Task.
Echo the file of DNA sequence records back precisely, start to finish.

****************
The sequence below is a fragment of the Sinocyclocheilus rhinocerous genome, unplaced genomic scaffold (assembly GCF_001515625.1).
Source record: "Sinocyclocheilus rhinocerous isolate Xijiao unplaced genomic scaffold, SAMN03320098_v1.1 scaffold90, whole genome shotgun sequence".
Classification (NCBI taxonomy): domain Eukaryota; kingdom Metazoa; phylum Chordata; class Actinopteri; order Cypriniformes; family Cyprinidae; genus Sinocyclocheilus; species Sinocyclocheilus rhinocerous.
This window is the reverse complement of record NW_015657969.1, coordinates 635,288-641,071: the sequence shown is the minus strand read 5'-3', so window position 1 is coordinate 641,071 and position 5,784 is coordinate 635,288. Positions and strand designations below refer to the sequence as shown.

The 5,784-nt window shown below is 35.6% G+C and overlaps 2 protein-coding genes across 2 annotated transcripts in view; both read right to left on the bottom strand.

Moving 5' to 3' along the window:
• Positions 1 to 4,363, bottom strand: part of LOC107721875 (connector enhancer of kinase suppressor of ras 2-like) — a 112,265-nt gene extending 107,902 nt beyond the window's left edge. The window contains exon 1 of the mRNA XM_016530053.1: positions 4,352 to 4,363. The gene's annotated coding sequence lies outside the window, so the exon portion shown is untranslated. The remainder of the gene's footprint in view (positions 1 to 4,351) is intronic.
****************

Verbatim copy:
The sequence below is a fragment of the Sinocyclocheilus rhinocerous genome, unplaced genomic scaffold (assembly GCF_001515625.1).
Source record: "Sinocyclocheilus rhinocerous isolate Xijiao unplaced genomic scaffold, SAMN03320098_v1.1 scaffold90, whole genome shotgun sequence".
Classification (NCBI taxonomy): domain Eukaryota; kingdom Metazoa; phylum Chordata; class Actinopteri; order Cypriniformes; family Cyprinidae; genus Sinocyclocheilus; species Sinocyclocheilus rhinocerous.
This window is the reverse complement of record NW_015657969.1, coordinates 635,288-641,071: the sequence shown is the minus strand read 5'-3', so window position 1 is coordinate 641,071 and position 5,784 is coordinate 635,288. Positions and strand designations below refer to the sequence as shown.

The 5,784-nt window shown below is 35.6% G+C and overlaps 2 protein-coding genes across 2 annotated transcripts in view; both read right to left on the bottom strand.

Moving 5' to 3' along the window:
• Positions 1 to 4,363, bottom strand: part of LOC107721875 (connector enhancer of kinase suppressor of ras 2-like) — a 112,265-nt gene extending 107,902 nt beyond the window's left edge. The window contains exon 1 of the mRNA XM_016530053.1: positions 4,352 to 4,363. The gene's annotated coding sequence lies outside the window, so the exon portion shown is untranslated. The remainder of the gene's footprint in view (positions 1 to 4,351) is intronic.